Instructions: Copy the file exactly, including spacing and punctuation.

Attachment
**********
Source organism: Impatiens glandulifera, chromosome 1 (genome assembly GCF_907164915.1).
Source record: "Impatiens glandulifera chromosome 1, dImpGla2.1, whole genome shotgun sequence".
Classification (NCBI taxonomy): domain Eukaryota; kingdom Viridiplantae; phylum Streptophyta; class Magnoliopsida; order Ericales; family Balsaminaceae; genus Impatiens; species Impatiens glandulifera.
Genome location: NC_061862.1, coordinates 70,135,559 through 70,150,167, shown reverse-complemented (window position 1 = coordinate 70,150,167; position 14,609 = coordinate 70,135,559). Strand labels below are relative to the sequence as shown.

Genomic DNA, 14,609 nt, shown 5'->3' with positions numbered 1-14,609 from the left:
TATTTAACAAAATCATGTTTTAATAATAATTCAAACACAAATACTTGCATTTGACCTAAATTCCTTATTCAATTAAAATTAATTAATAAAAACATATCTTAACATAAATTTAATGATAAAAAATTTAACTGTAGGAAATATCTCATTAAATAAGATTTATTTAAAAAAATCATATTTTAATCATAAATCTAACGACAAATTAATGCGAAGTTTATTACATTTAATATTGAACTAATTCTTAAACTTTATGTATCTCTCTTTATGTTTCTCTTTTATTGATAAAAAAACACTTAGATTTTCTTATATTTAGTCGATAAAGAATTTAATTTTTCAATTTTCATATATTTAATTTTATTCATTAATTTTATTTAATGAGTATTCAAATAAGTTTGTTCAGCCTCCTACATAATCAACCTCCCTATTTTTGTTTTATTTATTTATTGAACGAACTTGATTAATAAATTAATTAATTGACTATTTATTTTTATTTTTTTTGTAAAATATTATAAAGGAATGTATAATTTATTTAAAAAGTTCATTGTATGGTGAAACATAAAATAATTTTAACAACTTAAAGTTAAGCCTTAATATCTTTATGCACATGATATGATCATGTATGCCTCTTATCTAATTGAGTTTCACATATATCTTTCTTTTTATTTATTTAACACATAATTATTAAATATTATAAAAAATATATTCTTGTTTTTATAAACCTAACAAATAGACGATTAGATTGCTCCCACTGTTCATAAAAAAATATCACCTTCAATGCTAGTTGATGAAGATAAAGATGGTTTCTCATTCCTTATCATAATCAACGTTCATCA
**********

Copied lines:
Source organism: Impatiens glandulifera, chromosome 1 (genome assembly GCF_907164915.1).
Source record: "Impatiens glandulifera chromosome 1, dImpGla2.1, whole genome shotgun sequence".
Classification (NCBI taxonomy): domain Eukaryota; kingdom Viridiplantae; phylum Streptophyta; class Magnoliopsida; order Ericales; family Balsaminaceae; genus Impatiens; species Impatiens glandulifera.
Genome location: NC_061862.1, coordinates 70,135,559 through 70,150,167, shown reverse-complemented (window position 1 = coordinate 70,150,167; position 14,609 = coordinate 70,135,559). Strand labels below are relative to the sequence as shown.

Genomic DNA, 14,609 nt, shown 5'->3' with positions numbered 1-14,609 from the left:
TATTTAACAAAATCATGTTTTAATAATAATTCAAACACAAATACTTGCATTTGACCTAAATTCCTTATTCAATTAAAATTAATTAATAAAAACATATCTTAACATAAATTTAATGATAAAAAATTTAACTGTAGGAAATATCTCATTAAATAAGATTTATTTAAAAAAATCATATTTTAATCATAAATCTAACGACAAATTAATGCGAAGTTTATTACATTTAATATTGAACTAATTCTTAAACTTTATGTATCTCTCTTTATGTTTCTCTTTTATTGATAAAAAAACACTTAGATTTTCTTATATTTAGTCGATAAAGAATTTAATTTTTCAATTTTCATATATTTAATTTTATTCATTAATTTTATTTAATGAGTATTCAAATAAGTTTGTTCAGCCTCCTACATAATCAACCTCCCTATTTTTGTTTTATTTATTTATTGAACGAACTTGATTAATAAATTAATTAATTGACTATTTATTTTTATTTTTTTTGTAAAATATTATAAAGGAATGTATAATTTATTTAAAAAGTTCATTGTATGGTGAAACATAAAATAATTTTAACAACTTAAAGTTAAGCCTTAATATCTTTATGCACATGATATGATCATGTATGCCTCTTATCTAATTGAGTTTCACATATATCTTTCTTTTTATTTATTTAACACATAATTATTAAATATTATAAAAAATATATTCTTGTTTTTATAAACCTAACAAATAGACGATTAGATTGCTCCCACTGTTCATAAAAAAATATCACCTTCAATGCTAGTTGATGAAGATAAAGATGGTTTCTCATTCCTTATCATAATCAACGTTCATCA